In the run up to Christmas last month, UK airports descended into chaos after reports of drones flying near to Gatwick Airport grounded over 1,000 flights and affected around 140,000 passengers.
The exact reason behind the incident, or who was responsible, still remains unknown, but it has propelled the issue of drone airport rules and anti-drone technology into the public eye.
After several incidents of drones flying dangerously close to passenger aircraft, some have criticised the current laws governing drone use in the UK as being too lax.
Although it is not yet clear how dangerous a collision between an aircraft and a drone would be, drone laws in the UK have been updated to prevent similar incidents from happening. But what are the new drone airport rules?
What are the drone airport rules?
Drone laws introduced in July last year made it illegal to fly a drone higher than 400ft (122m), and within 1km from the boundary of a protected aerodrome (a location from which aircraft flight operations take place).
However, after the recent disruptions, the laws surrounding drone use near airports and airfields have been tightened, with the UK government proposing that the no-fly zone should be extended to 5km.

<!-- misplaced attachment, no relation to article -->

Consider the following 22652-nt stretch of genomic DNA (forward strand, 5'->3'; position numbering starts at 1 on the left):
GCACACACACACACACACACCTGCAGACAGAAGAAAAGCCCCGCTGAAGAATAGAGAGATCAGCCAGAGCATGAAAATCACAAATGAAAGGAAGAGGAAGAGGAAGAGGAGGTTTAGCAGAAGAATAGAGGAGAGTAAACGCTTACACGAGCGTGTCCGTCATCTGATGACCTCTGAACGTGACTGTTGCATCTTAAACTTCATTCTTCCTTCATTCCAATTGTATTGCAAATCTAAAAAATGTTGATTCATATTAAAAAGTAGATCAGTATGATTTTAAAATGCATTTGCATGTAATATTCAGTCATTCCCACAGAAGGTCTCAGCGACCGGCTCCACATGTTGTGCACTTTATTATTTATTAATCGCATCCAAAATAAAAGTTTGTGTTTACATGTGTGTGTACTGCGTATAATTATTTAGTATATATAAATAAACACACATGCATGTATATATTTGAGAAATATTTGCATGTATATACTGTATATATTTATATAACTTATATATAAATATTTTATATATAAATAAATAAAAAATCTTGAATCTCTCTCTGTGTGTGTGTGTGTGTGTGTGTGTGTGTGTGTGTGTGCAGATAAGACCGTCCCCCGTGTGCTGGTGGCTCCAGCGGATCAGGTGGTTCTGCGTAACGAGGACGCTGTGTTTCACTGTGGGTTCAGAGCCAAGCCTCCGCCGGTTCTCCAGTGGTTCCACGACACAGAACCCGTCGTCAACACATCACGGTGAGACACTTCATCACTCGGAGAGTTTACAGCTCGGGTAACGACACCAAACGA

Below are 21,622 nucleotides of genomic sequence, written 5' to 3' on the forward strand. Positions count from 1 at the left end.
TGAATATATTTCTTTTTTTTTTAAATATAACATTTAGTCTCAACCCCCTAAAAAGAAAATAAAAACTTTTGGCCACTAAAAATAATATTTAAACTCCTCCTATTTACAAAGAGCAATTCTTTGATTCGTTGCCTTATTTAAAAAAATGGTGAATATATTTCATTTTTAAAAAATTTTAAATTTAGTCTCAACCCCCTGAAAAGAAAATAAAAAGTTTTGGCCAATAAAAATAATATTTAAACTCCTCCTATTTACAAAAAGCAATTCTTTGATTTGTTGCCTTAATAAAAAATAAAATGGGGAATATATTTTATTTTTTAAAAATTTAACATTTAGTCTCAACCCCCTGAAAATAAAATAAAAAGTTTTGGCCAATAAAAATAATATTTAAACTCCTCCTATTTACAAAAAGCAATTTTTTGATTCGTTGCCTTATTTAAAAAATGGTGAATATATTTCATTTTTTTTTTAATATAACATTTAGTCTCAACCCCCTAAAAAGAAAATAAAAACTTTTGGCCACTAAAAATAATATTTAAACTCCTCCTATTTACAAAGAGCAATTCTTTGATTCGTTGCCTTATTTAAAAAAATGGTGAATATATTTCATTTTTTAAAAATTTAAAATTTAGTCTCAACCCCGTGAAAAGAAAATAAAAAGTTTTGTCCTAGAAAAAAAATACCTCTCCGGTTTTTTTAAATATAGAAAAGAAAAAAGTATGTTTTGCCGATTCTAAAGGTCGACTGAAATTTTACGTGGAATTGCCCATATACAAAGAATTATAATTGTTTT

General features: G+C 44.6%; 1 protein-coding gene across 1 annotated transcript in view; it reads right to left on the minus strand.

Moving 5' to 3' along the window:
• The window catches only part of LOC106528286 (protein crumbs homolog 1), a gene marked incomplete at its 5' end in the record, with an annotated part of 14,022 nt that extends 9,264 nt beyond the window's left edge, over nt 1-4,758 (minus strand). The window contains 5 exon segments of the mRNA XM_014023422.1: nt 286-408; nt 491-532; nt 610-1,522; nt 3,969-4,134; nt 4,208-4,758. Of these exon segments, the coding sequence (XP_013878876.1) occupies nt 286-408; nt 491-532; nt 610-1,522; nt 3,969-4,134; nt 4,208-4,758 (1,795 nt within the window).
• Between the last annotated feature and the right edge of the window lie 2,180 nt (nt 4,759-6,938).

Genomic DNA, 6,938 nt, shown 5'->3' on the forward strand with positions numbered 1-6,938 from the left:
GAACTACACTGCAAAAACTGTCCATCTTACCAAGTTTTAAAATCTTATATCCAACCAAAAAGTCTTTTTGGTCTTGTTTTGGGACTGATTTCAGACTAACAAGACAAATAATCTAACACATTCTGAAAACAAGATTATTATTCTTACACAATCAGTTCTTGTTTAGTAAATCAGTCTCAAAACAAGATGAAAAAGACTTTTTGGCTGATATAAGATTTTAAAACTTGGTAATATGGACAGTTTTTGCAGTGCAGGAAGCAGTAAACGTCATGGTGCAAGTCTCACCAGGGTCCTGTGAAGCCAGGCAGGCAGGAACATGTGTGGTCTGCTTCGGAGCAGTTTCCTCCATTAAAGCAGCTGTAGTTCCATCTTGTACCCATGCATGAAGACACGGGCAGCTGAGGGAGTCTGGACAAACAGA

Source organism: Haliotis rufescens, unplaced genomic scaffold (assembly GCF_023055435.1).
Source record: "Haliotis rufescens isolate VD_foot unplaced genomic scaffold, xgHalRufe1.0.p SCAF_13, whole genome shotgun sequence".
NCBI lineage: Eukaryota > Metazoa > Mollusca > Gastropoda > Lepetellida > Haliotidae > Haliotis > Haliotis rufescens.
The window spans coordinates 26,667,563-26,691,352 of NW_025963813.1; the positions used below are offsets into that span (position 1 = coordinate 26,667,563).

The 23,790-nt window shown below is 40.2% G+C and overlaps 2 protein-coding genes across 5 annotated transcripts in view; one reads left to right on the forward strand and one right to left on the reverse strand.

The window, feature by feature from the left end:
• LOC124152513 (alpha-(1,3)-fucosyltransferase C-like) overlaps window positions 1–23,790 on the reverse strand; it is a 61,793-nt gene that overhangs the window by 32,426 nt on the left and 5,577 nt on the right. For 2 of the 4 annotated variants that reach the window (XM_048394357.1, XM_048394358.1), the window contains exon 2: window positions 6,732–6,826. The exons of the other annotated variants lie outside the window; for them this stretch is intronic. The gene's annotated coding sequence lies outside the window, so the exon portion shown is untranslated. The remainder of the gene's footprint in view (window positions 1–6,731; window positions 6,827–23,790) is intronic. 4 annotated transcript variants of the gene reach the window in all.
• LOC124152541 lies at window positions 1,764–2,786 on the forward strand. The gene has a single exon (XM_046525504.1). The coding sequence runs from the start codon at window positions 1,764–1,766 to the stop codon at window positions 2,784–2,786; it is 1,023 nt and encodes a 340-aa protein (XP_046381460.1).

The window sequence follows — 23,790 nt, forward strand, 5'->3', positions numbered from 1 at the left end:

The plans also propose that the restriction zone should be extended to include a “rectangular extensions from the end of runways measuring 5km long by 1km wide to better protect take-off and landing path”.
There are now harsher penalties for those who break the 400ft height restriction, with possible fines of £2,500 or up to five years in prison.
Police now also have the power, with a warrant, to search the homes of those they suspect of owning a drone that has been used incorrectly.
This follows the arrest of two drone enthusiasts living near Gatwick Airport by Sussex Police on December 21. They were both released two days later without charge, and with an apology from Sussex Police.
Do you need a licence?
If the drone weighs less than 20kg then you do not currently need a license to fly it. However, the aviation laws must be followed.
From November 2019, this is changing. Drone operators will have to register any drones with the Civil Aviation Authority (CAA) and take a drone safety test online. Failing to do so could result in a fine of up to £1000. The new laws, which came into place earlier this month, apply to drones that weigh between 250g and 20kg.
What form could future regulation take?
With the last lot of drone laws only introduced in July, it is likely that regulation could change again as the technology becomes more widespread, especially if more incidents involving drones and airports occur.
According to Trusted Reviews, in the future drone operators may be required to tell the authorities and other drone pilots when they play to fly their drones. There is also talk of raising the minimum age at which someone is allowed to own a drone to 18.
According to the CAA, the vast majority of the population supports drone regulation, with 93% of the public and 96% of drone users calling it ‘vital’ that drone flyers adhere to the CAA’s Dronecode.